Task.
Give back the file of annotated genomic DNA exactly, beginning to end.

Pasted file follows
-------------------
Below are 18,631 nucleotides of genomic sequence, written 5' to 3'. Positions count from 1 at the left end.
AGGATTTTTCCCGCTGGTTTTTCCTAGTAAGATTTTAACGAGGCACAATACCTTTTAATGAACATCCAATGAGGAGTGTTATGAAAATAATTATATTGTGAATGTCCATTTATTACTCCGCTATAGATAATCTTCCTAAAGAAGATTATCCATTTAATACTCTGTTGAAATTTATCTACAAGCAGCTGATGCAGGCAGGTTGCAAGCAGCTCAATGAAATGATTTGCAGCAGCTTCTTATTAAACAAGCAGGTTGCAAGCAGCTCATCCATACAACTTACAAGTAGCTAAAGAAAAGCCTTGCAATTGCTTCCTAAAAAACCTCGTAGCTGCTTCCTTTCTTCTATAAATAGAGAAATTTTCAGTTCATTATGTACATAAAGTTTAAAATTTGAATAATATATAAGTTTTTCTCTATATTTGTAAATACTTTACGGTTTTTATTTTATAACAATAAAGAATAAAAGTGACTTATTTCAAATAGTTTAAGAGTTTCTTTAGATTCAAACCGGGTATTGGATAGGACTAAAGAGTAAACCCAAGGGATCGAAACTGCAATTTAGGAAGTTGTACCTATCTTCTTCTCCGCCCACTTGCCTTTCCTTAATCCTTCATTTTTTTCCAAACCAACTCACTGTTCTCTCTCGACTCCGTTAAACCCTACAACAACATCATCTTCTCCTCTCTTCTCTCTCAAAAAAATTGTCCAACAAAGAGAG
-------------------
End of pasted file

Below are 18,631 nucleotides of genomic sequence, written 5' to 3'. Positions count from 1 at the left end.
AGGATTTTTCCCGCTGGTTTTTCCTAGTAAGATTTTAACGAGGCACAATACCTTTTAATGAACATCCAATGAGGAGTGTTATGAAAATAATTATATTGTGAATGTCCATTTATTACTCCGCTATAGATAATCTTCCTAAAGAAGATTATCCATTTAATACTCTGTTGAAATTTATCTACAAGCAGCTGATGCAGGCAGGTTGCAAGCAGCTCAATGAAATGATTTGCAGCAGCTTCTTATTAAACAAGCAGGTTGCAAGCAGCTCATCCATACAACTTACAAGTAGCTAAAGAAAAGCCTTGCAATTGCTTCCTAAAAAACCTCGTAGCTGCTTCCTTTCTTCTATAAATAGAGAAATTTTCAGTTCATTATGTACATAAAGTTTAAAATTTGAATAATATATAAGTTTTTCTCTATATTTGTAAATACTTTACGGTTTTTATTTTATAACAATAAAGAATAAAAGTGACTTATTTCAAATAGTTTAAGAGTTTCTTTAGATTCAAACCGGGTATTGGATAGGACTAAAGAGTAAACCCAAGGGATCGAAACTGCAATTTAGGAAGTTGTACCTATCTTCTTCTCCGCCCACTTGCCTTTCCTTAATCCTTCATTTTTTTCCAAACCAACTCACTGTTCTCTCTCGACTCCGTTAAACCCTACAACAACATCATCTTCTCCTCTCTTCTCTCTCAAAAAAATTGTCCAACAAAGAGAG